In order to store up enough money for retirement, we all need to invest. Some use a work sponsored pension, some a 401(k), some use an IRA or another individual account. Many of us use a combination of different kinds of accounts, but regardless of how we go about it, nearly everyone works with an advisor in some capacity or another. What can often happen is that while researching investments, we are bombarded with sales literature and other offers to help make us rich. Being wary of some investment red flags can help you avoid being swindled.
There are some products out there that have guaranteed returns. But usually they are extremely low interest rates (to the tune of 1% or less). As they get higher, they are locking in your money for longer periods of time (think CD’s and Bonds). In the world of investing, nothing is guaranteed. If you are pitched a product that offers a guaranteed return, or you are guaranteed to never lose money, be cautious. It is either a false claim, or you are going to get little to no return.
Any investment that wants you to act quickly is trying to catch you off guard. They will throw a lot of great looking returns, a whole host of false promises, and say if you don’t act now, you won’t be able to invest. An investment that is worth your time is the one you can thoroughly research before giving it your money. Don’t fall for this high pressure sales tactic.
Sometimes advisors and others in the investment sales business will try to offer you something in return for investing in their company. The SEC monitors gift giving thoroughly, but those who are good at it can get around some of the laws. Never invest with anyone that tries to coerce you into it by offering a free lunch, a free round of golf, or any other sort of gift. Invest because the investment looks sound, not because of the gifts that it comes with.
There are some credentials that take time and effort to earn (such as the CFP designation). There are others that can be had for basically applying for them. Never base your decision to invest because an advisor shows a bunch of fancy credentials. Always do a background check on the FINRA Broker Check site before trusting someone new with your money.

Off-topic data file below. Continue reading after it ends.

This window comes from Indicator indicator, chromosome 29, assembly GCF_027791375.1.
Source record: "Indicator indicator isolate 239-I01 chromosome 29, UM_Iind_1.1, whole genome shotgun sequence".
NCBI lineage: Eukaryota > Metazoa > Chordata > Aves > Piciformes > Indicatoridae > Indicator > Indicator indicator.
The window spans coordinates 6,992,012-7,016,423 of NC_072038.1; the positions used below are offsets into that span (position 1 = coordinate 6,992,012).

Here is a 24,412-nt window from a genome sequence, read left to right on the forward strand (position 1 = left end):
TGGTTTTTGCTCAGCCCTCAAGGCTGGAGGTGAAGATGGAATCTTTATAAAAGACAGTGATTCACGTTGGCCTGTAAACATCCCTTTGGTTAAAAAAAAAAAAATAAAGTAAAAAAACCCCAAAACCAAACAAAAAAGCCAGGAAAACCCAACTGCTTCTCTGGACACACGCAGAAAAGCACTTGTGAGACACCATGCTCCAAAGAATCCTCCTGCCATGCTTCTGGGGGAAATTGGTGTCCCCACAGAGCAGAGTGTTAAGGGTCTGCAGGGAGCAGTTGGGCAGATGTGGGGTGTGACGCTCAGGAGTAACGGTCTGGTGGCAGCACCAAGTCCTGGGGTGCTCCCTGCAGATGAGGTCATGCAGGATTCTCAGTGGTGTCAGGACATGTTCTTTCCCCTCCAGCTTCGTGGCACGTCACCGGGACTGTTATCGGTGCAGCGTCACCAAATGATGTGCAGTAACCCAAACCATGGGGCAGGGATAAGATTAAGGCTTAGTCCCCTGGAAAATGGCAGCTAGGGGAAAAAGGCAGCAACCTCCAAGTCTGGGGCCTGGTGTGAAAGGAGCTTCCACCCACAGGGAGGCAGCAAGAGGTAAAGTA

You may get hit up to invest in a company, a fund, or a stock that is very hush-hush. They tactic being used here is that you are getting in on the ground level; and it is a secret to virtually everyone else. This way you get to say you knew before others knew, and you made substantial gains. If that is the case, why were you approached (often by someone you don’t know)? The real secret here is that this investment either doesn’t exist, or the company is struggling to stay afloat.
Any advisor worth your time will know exactly what the fees and expenses are of the products he is selling (or be able to produce them while you are in his office). If you are struggling to find information on a product, then chances are that the company backing the product is trying to keep them hidden. If you are going to give them your money, you deserve to know the answers to all your questions.
Have you ever heard the line, “This product has beaten the averages the past 10 years!” There are many great investments out there, however, the chances of one ALWAYS over performing the rest of the market is so slim it is probably a lie. Don’t fall for that; you can easily check the performance history on Google Finance.
The red flags should not be an immediate dismissal of the product you are being offered. However, they should cue you to do some more of your own research. Sometimes the investment will turn out great. For instance I received unsolicited advice to buy into a new tech company a few years ago. I looked it over, and dismissed it as a borderline scam. Over the next 12 months that stock grew 1,012% (no, I didn’t accidentally add a zero in there). I missed out on a great investment, but it could have easily gone under and I would have been left with nothing. The point is, do your homework. If it sounds too good to be true, it deserves closer inspection.
This article was first published on http://moneyprime.com.